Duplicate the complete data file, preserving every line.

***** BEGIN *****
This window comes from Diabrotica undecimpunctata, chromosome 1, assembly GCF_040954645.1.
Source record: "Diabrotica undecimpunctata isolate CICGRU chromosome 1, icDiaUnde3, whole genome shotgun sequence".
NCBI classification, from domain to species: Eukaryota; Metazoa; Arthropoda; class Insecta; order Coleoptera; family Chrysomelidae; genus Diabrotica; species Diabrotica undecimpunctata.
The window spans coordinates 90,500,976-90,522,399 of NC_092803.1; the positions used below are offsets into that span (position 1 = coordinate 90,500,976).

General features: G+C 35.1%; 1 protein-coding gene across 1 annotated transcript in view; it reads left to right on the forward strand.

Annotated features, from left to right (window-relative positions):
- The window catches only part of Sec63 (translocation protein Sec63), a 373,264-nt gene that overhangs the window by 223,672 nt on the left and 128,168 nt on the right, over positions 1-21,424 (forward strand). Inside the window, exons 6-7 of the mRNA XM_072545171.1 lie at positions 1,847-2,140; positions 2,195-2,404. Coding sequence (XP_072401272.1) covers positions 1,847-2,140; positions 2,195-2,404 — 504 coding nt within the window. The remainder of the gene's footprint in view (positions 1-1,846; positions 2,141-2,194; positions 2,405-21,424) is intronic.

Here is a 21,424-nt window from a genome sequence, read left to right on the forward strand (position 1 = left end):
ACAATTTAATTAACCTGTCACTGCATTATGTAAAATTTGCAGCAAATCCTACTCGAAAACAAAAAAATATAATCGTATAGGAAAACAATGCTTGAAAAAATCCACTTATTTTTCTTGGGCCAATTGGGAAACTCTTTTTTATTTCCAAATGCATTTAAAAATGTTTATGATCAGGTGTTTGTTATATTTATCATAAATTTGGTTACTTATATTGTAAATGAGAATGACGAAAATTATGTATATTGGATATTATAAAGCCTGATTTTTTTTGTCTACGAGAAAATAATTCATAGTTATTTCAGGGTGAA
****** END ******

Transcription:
This window comes from Diabrotica undecimpunctata, chromosome 1, assembly GCF_040954645.1.
Source record: "Diabrotica undecimpunctata isolate CICGRU chromosome 1, icDiaUnde3, whole genome shotgun sequence".
NCBI classification, from domain to species: Eukaryota; Metazoa; Arthropoda; class Insecta; order Coleoptera; family Chrysomelidae; genus Diabrotica; species Diabrotica undecimpunctata.
The window spans coordinates 90,500,976-90,522,399 of NC_092803.1; the positions used below are offsets into that span (position 1 = coordinate 90,500,976).

General features: G+C 35.1%; 1 protein-coding gene across 1 annotated transcript in view; it reads left to right on the forward strand.

Annotated features, from left to right (window-relative positions):
- The window catches only part of Sec63 (translocation protein Sec63), a 373,264-nt gene that overhangs the window by 223,672 nt on the left and 128,168 nt on the right, over positions 1-21,424 (forward strand). Inside the window, exons 6-7 of the mRNA XM_072545171.1 lie at positions 1,847-2,140; positions 2,195-2,404. Coding sequence (XP_072401272.1) covers positions 1,847-2,140; positions 2,195-2,404 — 504 coding nt within the window. The remainder of the gene's footprint in view (positions 1-1,846; positions 2,141-2,194; positions 2,405-21,424) is intronic.

Here is a 21,424-nt window from a genome sequence, read left to right on the forward strand (position 1 = left end):
ACAATTTAATTAACCTGTCACTGCATTATGTAAAATTTGCAGCAAATCCTACTCGAAAACAAAAAAATATAATCGTATAGGAAAACAATGCTTGAAAAAATCCACTTATTTTTCTTGGGCCAATTGGGAAACTCTTTTTTATTTCCAAATGCATTTAAAAATGTTTATGATCAGGTGTTTGTTATATTTATCATAAATTTGGTTACTTATATTGTAAATGAGAATGACGAAAATTATGTATATTGGATATTATAAAGCCTGATTTTTTTTGTCTACGAGAAAATAATTCATAGTTATTTCAGGGTGAA